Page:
Amiodarone and Breastfeeding

Because amiodarone has been shown to pass through breast milk in women and can cause potentially serious problems, women who are taking it are generally advised to not breastfeed. Amiodarone can cause heart or thyroid problems in nursing infants whose mothers use it. Make sure to talk to your healthcare provider before taking this drug while breastfeeding.

Can Breastfeeding Women Use Amiodarone?

Amiodarone (Cordarone®, Pacerone®, Nexterone®) is a prescription antiarrhythmia medication. This drug has been known to pass through breast milk in humans. In general, women who are using amiodarone are advised to not breastfeed.
 

More Information About Amiodarone and Breastfeeding

In human studies, amiodarone has been shown to pass through breast milk in amounts that were large enough to potentially cause problems in a nursing infant. There have been several cases where no problems were reported in nursing infants whose mothers took the medicine. However, there has also been a case in which a nursing child exposed to this medication through breast milk developed symptoms of an underactive thyroid (hypothyroidism).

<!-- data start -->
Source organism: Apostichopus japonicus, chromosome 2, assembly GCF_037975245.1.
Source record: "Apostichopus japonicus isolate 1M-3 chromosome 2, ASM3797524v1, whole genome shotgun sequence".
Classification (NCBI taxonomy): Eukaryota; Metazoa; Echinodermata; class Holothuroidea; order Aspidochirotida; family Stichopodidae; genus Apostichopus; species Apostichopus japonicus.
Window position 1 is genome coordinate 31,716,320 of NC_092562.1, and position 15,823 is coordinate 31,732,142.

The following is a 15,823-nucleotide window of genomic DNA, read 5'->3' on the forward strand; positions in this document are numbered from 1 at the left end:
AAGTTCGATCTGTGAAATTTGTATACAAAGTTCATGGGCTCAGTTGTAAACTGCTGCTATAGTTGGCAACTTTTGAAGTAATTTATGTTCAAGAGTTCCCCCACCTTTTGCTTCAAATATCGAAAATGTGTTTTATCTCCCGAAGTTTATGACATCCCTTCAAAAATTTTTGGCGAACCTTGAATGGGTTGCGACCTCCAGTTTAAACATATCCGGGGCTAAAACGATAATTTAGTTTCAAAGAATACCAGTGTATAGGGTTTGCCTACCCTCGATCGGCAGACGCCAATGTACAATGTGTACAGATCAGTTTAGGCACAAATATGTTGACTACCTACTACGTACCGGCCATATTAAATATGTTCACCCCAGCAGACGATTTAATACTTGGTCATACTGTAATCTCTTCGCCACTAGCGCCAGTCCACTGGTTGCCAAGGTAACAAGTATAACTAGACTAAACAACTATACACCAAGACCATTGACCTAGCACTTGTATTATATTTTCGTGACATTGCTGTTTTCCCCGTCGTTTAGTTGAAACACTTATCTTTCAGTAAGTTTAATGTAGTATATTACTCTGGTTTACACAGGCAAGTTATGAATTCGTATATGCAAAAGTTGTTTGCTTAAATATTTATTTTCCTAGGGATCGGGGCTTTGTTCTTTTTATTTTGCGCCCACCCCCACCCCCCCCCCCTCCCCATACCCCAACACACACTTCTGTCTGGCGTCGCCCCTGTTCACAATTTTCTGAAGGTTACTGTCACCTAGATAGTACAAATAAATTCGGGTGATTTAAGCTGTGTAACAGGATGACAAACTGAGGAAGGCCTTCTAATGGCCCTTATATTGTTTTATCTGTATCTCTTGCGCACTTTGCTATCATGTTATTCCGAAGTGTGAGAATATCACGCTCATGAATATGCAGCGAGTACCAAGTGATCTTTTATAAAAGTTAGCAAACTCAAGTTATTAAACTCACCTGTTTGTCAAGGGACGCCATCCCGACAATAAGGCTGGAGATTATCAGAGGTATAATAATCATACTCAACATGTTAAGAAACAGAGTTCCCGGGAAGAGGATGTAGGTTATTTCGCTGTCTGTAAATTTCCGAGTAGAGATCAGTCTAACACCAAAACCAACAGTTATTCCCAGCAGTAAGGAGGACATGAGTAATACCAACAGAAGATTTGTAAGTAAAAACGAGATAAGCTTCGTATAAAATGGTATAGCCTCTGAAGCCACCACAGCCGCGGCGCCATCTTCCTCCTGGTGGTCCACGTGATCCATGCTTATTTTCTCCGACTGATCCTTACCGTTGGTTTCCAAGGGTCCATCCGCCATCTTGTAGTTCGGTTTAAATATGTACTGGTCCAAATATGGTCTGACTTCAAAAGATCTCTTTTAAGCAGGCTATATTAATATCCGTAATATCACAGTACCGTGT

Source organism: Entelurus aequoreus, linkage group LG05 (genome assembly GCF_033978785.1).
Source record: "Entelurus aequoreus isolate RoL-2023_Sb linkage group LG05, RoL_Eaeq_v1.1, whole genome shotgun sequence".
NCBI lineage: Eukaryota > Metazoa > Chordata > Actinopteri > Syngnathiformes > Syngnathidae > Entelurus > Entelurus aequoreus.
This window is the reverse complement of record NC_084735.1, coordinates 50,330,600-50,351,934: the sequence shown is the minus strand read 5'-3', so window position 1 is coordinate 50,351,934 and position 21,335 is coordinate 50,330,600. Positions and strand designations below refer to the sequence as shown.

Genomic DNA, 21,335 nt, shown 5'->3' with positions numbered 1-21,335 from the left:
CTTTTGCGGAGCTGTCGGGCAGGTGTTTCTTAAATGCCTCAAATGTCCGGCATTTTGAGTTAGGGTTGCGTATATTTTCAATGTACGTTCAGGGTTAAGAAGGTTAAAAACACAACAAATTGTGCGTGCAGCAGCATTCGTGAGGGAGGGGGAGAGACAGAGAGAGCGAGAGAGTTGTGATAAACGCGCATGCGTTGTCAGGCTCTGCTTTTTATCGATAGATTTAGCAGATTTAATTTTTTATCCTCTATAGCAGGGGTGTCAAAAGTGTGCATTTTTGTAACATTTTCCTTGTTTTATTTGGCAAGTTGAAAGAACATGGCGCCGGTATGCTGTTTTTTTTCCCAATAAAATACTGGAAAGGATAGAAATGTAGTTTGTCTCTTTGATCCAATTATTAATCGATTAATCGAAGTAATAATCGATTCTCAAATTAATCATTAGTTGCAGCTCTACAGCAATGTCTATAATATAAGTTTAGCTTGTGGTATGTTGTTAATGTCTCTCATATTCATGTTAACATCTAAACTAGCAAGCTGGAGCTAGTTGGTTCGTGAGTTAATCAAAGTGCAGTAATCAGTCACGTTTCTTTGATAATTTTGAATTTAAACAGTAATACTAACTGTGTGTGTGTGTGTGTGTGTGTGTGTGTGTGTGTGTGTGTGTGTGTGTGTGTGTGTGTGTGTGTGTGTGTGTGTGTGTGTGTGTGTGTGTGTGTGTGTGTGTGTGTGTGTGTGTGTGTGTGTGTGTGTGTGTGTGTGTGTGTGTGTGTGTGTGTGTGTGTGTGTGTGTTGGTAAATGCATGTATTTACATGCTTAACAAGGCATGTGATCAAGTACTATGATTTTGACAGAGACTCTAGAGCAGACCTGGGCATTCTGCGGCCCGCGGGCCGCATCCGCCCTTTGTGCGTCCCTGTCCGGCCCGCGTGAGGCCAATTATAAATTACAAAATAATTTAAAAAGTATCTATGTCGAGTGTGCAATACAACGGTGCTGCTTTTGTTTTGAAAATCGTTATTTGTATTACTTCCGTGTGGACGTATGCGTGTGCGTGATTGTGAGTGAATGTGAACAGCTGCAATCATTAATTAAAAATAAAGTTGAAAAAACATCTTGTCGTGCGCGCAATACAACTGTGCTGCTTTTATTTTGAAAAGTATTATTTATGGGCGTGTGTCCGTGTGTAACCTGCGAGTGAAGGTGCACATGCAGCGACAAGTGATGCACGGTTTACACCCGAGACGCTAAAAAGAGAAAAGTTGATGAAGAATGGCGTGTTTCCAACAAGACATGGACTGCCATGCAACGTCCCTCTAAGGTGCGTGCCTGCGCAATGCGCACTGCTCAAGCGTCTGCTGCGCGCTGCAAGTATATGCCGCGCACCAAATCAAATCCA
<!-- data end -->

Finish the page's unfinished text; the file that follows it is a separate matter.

Importantly, amiodarone contains a significant amount of iodine. Iodine has been reported to cause hypothyroidism (an underactive thyroid) in breastfed infants.
 
In general, it is recommended that women who take amiodarone not breastfeed. In addition, because the drug can stay in the body for months after treatment ends, breastfeeding is also generally discouraged in women who have recently taken amiodarone. If your healthcare provider recommends breastfeeding during amiodarone treatment, or within months after you stop treatment, your baby's heart and thyroid should be monitored to make sure no serious problems occur.
 
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